In a joint phase II study by the MD Anderson Cancer Center and the Massachusetts General Hospital, pediatric patients with rhabdomyosarcoma were treated with PBT from 2005 through 2012. A secondary objective of the study involved generating comparison IMRT plans for each patient. The authors observed a statistically higher integral dose for IMRT plans for treating tumors of the head and neck (1.8× higher), genitourinary system (1.8× higher), trunk and extremities (2.0× higher), and orbit (3.5× higher). The main concern related to higher integral doses is that they may influence the risk of secondary malignancies, which was observed in a study by Chung and colleagues. They reported that patients treated at Harvard with PBT had an observed 6.9 cancers per 1000 person-years compared with 10.3 cancers per 1000 person-years in matched patients from the Surveillance, Epidemiology, and End Results (SEER) registry receiving photon-based radiation. The higher integral dose of IMRT and the potential difference in late toxicities make PBT particularly enticing for patients with sarcoma. Sarcomas disproportionately affect younger patients than do other common types of cancers, which makes these concerns particularly relevant ; sarcomas affect 1% to 2% of adults with cancer worldwide, compared with 11% of adolescents and young adults (15–29 years old) and 6% to 15% of pediatric children (<15 years old). Also, sarcomas are also commonly quite large, meaning that higher integral doses are needed to achieve comparable coverage. Finally, as previously mentioned, sarcomas occur throughout the body. For certain cancers arising at various anatomic sites (e.g., head and neck cancers; gastrointestinal cancers), growing bodies of literature support the benefit of PBT in sparing late toxicities; these findings may be extrapolated to sarcomas arising at the same anatomic sites.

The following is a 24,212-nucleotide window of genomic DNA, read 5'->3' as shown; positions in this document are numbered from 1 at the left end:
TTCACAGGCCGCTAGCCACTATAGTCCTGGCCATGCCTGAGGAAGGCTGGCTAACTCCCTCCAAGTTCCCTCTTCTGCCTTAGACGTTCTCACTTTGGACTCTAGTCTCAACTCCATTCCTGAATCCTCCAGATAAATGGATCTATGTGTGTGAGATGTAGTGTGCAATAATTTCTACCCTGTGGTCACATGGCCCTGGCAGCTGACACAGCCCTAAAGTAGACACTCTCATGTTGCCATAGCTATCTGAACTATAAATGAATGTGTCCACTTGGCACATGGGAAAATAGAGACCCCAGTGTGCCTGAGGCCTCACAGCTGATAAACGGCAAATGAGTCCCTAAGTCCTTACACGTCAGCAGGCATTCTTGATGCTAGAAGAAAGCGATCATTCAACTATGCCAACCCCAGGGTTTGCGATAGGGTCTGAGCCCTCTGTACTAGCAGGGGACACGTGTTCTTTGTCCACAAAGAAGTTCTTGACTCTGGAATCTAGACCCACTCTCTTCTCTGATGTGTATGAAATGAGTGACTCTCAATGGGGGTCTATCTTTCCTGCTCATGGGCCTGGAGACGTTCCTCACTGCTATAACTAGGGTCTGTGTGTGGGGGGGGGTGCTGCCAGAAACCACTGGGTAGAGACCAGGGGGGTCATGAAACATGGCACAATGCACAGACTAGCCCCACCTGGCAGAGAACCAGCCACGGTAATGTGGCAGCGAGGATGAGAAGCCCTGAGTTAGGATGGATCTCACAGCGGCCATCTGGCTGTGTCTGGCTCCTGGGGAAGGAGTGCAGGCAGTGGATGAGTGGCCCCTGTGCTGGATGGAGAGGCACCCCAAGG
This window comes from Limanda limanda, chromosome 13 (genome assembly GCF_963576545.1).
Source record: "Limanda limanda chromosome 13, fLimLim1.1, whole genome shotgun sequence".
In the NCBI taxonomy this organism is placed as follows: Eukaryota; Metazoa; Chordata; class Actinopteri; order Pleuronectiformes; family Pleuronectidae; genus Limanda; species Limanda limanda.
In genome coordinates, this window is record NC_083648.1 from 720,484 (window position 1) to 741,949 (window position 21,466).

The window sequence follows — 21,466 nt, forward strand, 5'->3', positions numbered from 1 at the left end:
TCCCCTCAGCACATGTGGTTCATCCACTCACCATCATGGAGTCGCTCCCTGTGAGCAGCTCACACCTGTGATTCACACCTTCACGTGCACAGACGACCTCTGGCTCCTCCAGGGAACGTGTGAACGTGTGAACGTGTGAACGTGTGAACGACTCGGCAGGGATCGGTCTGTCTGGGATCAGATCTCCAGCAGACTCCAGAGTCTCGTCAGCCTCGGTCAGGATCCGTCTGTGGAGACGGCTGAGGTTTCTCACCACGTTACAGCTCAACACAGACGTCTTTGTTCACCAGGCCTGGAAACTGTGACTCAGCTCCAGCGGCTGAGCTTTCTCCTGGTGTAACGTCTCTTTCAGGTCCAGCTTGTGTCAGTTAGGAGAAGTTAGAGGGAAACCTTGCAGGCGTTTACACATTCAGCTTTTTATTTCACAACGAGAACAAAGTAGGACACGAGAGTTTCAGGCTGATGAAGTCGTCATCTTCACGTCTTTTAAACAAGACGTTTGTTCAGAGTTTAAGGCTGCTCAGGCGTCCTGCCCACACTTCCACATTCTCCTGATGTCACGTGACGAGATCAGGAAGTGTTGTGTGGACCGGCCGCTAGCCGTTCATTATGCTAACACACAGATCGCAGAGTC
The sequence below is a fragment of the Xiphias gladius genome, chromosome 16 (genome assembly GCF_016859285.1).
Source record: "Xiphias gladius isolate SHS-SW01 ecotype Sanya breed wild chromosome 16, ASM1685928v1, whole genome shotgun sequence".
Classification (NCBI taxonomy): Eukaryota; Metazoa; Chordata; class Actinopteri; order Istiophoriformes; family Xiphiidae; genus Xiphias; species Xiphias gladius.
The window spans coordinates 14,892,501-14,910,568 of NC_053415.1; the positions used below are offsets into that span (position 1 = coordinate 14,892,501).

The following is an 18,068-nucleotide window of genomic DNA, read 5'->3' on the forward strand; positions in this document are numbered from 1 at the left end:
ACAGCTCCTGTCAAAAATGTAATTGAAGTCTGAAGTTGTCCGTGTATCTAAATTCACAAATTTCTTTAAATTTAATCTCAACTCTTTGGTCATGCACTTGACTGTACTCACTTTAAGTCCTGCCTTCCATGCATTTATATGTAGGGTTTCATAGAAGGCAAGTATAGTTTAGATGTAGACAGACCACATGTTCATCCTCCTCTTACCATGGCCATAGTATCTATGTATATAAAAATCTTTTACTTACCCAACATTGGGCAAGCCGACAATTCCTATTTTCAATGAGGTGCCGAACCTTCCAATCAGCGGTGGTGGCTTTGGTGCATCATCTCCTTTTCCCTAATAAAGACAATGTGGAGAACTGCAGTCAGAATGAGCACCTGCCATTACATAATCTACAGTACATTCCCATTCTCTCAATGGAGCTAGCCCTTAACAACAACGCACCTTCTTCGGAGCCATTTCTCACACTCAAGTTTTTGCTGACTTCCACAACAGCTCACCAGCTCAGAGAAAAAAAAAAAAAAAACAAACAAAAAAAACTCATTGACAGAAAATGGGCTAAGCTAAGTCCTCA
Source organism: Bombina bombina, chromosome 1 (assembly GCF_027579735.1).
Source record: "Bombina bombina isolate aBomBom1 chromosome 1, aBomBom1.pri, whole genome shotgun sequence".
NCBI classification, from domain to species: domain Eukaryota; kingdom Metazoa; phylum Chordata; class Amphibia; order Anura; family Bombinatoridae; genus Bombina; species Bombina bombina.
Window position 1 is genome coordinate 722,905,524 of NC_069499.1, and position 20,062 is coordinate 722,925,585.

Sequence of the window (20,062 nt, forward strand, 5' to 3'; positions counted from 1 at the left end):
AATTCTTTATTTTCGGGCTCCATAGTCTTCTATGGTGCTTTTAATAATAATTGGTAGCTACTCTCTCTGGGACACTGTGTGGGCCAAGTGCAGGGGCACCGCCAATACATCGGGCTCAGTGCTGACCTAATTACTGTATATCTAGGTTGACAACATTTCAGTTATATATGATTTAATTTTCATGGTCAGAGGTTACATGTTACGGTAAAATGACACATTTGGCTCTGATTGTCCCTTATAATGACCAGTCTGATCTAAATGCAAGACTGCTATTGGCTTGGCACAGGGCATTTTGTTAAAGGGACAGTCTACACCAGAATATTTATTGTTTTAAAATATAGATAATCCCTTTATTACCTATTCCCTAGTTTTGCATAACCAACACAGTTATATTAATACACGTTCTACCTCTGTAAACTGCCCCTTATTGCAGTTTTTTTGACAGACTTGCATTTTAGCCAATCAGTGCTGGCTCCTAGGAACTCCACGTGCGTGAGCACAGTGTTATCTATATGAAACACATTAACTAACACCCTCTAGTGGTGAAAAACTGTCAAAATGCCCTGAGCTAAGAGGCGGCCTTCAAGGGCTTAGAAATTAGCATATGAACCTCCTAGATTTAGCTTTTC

Chordomas and chondrosarcomas
Sarcomas of the skull base, vertebral column, and sacrum are uncommon and pose particular management challenges. Given the anatomic locations, negative margin resections are difficult to achieve without significant morbidity, and radiation doses are limited by nearby critical structures. Chordomas and chondrosarcomas are the most common types of sarcomas to arise in these locations. Because of their similar behavior and central axis involvement, they are often described together.